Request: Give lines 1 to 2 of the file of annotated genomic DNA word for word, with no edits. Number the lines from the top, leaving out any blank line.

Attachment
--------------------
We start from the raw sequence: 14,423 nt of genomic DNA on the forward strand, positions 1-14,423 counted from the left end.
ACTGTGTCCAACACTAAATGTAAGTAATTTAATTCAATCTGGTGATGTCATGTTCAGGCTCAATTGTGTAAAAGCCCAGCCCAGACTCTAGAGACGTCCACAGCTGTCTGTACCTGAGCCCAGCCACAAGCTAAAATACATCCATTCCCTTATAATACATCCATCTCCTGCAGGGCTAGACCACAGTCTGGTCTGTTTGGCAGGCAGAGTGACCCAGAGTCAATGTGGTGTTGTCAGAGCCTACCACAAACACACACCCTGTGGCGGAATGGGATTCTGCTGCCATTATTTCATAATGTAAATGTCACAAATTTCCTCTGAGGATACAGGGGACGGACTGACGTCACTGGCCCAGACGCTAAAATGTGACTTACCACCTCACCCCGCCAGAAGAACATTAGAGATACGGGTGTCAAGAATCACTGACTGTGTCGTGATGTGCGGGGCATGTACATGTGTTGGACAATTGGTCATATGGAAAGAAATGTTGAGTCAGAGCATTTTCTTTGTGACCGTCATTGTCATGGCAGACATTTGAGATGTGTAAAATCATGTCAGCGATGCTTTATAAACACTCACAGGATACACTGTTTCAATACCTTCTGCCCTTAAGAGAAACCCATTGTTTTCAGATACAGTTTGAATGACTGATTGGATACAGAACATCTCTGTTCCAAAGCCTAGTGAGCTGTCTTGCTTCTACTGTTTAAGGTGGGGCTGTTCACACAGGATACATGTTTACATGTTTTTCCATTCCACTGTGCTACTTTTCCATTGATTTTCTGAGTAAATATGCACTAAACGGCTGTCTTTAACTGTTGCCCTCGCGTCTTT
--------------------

We start from the raw sequence: 14,423 nt of genomic DNA on the forward strand, positions 1-14,423 counted from the left end.
ACTGTGTCCAACACTAAATGTAAGTAATTTAATTCAATCTGGTGATGTCATGTTCAGGCTCAATTGTGTAAAAGCCCAGCCCAGACTCTAGAGACGTCCACAGCTGTCTGTACCTGAGCCCAGCCACAAGCTAAAATACATCCATTCCCTTATAATACATCCATCTCCTGCAGGGCTAGACCACAGTCTGGTCTGTTTGGCAGGCAGAGTGACCCAGAGTCAATGTGGTGTTGTCAGAGCCTACCACAAACACACACCCTGTGGCGGAATGGGATTCTGCTGCCATTATTTCATAATGTAAATGTCACAAATTTCCTCTGAGGATACAGGGGACGGACTGACGTCACTGGCCCAGACGCTAAAATGTGACTTACCACCTCACCCCGCCAGAAGAACATTAGAGATACGGGTGTCAAGAATCACTGACTGTGTCGTGATGTGCGGGGCATGTACATGTGTTGGACAATTGGTCATATGGAAAGAAATGTTGAGTCAGAGCATTTTCTTTGTGACCGTCATTGTCATGGCAGACATTTGAGATGTGTAAAATCATGTCAGCGATGCTTTATAAACACTCACAGGATACACTGTTTCAATACCTTCTGCCCTTAAGAGAAACCCATTGTTTTCAGATACAGTTTGAATGACTGATTGGATACAGAACATCTCTGTTCCAAAGCCTAGTGAGCTGTCTTGCTTCTACTGTTTAAGGTGGGGCTGTTCACACAGGATACATGTTTACATGTTTTTCCATTCCACTGTGCTACTTTTCCATTGATTTTCTGAGTAAATATGCACTAAACGGCTGTCTTTAACTGTTGCCCTCGCGTCTTT